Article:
JOHN’S REPLY: Howard, when you have the itch to write about “The Liveliest Art,” I’d love to hear.

  • Dear John,
    What a terrific event it must have been. Thanks for this wonderful recounting. Having had the opportunity to meet and speak with Lillian Gish, your post recaptured for me that feeling of being intimately connected to the past by simply being in the same room with them, or watching their work in such a nostalgic way. It’s time travel.

    In the scope of things these past 100 years have spanned some amazing technological breakthroughs but most of the deep changes only ocurred within the last decade. One can only imagine what will follow in the next 100. However one thing that hasn’t changed much is the basic storytelling grammar developed by Griffith, Eisenstein and others. I’m willing to bet the won’t be much change in that department in the years to come either. The well placed close up or well measured pause will always be the legacy of this first era of filmmaking. Amazingly that legacy is still within grasp of our own experiences – whether its the hand cranking of a hundred year old projector, a chat with an early participant, or the playing of the American Photoplayer. I’m grateful for your wonderful writing in this column for keeping our perspective current and true.

    Raul

    JOHN’S REPLY: I think we all share your hope that dramatic film grammar will maintain its 100 year old continuity– but we may just as easily see an expanding dichotomy in how we present drama and character. The big money side of filmmaking will likely still rely on the most advanced technology to entice audiences. The real question is whether smaller and indie films will survive without employing an ersatz digital universe. Two of the most exciting films this year are Michael Haneke’s AMOUR (the Austrian entry for Oscar consideration) and BEYOND THE HILLS, the 150 minute Roumanian entry from Cristian Mungiu— both films intimate and intense examinations of a two person relationship.

  • Thank you so much Mr. Bailey! This post is wondeful. I would’ve liked to have gone to that show but family matters kept us from leaving our small town. Joe usualy has me crank out a film at the Nethecutt Collection (he recently gave me the privelege to crank out Buster Keaton’s “The General”), but it’s time someone else gets a try!
    I also completely relate to what you described about film becoming a lost art. I feel the same way too. I am very interested in silent film, film mechanics (I’m currently restoring a Powers Cameragraph that Joe gave me), and motion picture cameras. But unlike most I am thirteen years old. Just recently I started production on my own silent picture, one that is not experimental in any way, but a REAL twenty minute two reeler by the name of “Mechanics” (we’re even working with the Model A Ford club to drive around in the backgrounds of each shot). But, what concerns me the most is that I’m trying to make it into silent film in an era where film is dissapearing. It breaks my heart deeply. Many ask me why I don’t just use digital, and I tell them,”Because it’s not fun, it’s not real, it’s just numbers and letters. Film is light.” So, I feel that with the older generation getting older and older, I must try and keep that torch burning.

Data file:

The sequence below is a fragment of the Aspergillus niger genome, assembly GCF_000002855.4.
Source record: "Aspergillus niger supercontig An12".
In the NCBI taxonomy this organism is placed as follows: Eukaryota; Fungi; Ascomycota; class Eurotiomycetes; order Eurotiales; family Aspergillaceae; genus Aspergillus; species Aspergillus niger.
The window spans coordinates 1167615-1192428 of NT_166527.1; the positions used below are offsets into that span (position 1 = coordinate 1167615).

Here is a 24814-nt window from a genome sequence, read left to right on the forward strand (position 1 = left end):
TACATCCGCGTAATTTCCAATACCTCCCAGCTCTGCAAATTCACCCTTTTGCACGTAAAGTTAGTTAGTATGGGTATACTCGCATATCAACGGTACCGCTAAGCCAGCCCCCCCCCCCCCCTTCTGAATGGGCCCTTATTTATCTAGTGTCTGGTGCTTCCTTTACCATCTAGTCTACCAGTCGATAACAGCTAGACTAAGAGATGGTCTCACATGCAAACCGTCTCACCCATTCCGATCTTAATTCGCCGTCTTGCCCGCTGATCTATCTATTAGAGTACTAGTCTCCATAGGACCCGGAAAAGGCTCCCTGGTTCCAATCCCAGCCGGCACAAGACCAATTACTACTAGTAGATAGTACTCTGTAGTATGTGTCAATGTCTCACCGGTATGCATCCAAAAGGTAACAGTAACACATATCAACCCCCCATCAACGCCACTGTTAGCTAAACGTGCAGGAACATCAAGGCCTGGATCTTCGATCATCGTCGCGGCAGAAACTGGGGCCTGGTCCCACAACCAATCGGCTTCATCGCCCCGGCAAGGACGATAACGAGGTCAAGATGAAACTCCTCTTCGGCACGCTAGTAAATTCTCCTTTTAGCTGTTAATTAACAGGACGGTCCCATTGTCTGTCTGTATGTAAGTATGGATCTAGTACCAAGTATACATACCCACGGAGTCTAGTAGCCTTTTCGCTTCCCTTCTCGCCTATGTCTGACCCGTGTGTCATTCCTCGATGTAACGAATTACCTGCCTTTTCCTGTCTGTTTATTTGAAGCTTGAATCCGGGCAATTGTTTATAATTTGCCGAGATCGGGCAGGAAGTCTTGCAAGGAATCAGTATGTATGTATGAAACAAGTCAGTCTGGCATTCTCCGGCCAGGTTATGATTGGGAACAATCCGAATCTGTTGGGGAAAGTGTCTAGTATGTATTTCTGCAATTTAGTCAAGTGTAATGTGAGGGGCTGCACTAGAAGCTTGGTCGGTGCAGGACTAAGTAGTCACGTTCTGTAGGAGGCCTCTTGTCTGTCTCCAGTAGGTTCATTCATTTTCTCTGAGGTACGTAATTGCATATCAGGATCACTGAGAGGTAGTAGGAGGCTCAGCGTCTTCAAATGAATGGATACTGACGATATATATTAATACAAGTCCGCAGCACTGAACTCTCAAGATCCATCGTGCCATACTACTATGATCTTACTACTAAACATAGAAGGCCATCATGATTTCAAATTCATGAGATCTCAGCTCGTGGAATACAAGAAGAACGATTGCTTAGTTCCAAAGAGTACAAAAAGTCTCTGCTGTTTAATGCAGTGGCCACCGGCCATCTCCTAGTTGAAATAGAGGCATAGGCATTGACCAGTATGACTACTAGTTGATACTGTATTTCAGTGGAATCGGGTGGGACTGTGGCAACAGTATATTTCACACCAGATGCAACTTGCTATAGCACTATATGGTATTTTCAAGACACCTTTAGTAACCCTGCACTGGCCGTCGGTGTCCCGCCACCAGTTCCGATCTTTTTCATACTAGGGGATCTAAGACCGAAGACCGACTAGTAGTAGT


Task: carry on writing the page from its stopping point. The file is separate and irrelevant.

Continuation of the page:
Since I was five years old, silent film is all I’ve known, and after all those years, I haven’t met many people like Joe and you, Mr. Bailey. Thanks so much for this post. I hope many more people will discover these wonderful programs at the Linwood Dunn Theater.
    Another interesting tid-bit is that I’ve been talking to Joe about teaming up our projectors someday. So, who knows? Maybe there might just be a little more cranking to do.

    JOHN’S REPLY:
    Luciano, No one should write a funeral oration for motion picture film yet. The just announced Academy nominations for the Oscar are evidence of just how many movies are still shot on film– and will continue to be by determined cinematographers.

    Once thought lost silent films are being discovered and restored all the time. You may know that Turner Classic Movies channel feature silent films regularly and has a regular PST 9pm Sunday night slot for a silent feature.
    I think that once you have your Powers projector up and running– you’ll be able to crank away for your friends. Awesome.

  • Thank you very much for this detailed article, John. I am very interested in Hollywood professionalism in relation to technological change and your insights into the film-digital discourse are truly enlightening.

    While last year supposedly marked the ‘death of film’ (which was rigorously covered in the media), many mainstream films continue to be shot on actual film, for aesthetic, nostalgic, and – potentially – marketing reasons. The concept of the ‘material’ surrounds new releases and has served as a viable means of promotion (see, for example, THE MASTER’s use of 70mm or Christopher Nolan’s insistence on shooting on film).

    I find all of this fascinating and I am grateful that you add your personal insights to the discourse.